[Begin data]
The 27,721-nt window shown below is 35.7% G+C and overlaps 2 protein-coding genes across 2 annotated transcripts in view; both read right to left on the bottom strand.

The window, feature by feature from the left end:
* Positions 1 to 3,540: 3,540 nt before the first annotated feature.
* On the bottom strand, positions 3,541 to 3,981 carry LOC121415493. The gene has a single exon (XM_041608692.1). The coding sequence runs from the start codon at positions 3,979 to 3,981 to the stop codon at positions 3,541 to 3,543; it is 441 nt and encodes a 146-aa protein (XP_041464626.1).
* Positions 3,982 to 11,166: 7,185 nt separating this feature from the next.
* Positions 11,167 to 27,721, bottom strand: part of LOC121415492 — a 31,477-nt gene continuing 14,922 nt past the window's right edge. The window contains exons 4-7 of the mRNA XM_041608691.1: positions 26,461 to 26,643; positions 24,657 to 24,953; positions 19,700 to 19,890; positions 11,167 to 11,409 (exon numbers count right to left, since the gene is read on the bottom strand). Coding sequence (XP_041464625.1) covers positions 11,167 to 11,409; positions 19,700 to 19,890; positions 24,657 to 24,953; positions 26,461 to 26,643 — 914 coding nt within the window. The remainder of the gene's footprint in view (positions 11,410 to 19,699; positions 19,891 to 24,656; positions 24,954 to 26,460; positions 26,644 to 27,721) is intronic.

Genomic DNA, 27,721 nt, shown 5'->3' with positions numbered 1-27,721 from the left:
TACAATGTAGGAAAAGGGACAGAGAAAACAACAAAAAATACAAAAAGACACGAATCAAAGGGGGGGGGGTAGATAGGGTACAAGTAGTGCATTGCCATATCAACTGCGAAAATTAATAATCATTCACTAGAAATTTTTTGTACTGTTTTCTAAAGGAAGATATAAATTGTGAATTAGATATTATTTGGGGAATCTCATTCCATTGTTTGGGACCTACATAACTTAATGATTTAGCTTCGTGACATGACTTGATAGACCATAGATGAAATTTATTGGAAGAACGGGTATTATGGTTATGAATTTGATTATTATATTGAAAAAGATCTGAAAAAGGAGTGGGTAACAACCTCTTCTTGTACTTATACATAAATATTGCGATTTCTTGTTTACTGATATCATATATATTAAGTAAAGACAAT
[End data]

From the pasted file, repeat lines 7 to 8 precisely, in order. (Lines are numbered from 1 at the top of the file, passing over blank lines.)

Genomic DNA, 27,721 nt, shown 5'->3' with positions numbered 1-27,721 from the left:
TACAATGTAGGAAAAGGGACAGAGAAAACAACAAAAAATACAAAAAGACACGAATCAAAGGGGGGGGGGTAGATAGGGTACAAGTAGTGCATTGCCATATCAACTGCGAAAATTAATAATCATTCACTAGAAATTTTTTGTACTGTTTTCTAAAGGAAGATATAAATTGTGAATTAGATATTATTTGGGGAATCTCATTCCATTGTTTGGGACCTACATAACTTAATGATTTAGCTTCGTGACATGACTTGATAGACCATAGATGAAATTTATTGGAAGAACGGGTATTATGGTTATGAATTTGATTATTATATTGAAAAAGATCTGAAAAAGGAGTGGGTAACAACCTCTTCTTGTACTTATACATAAATATTGCGATTTCTTGTTTACTGATATCATATATATTAAGTAAAGACAAT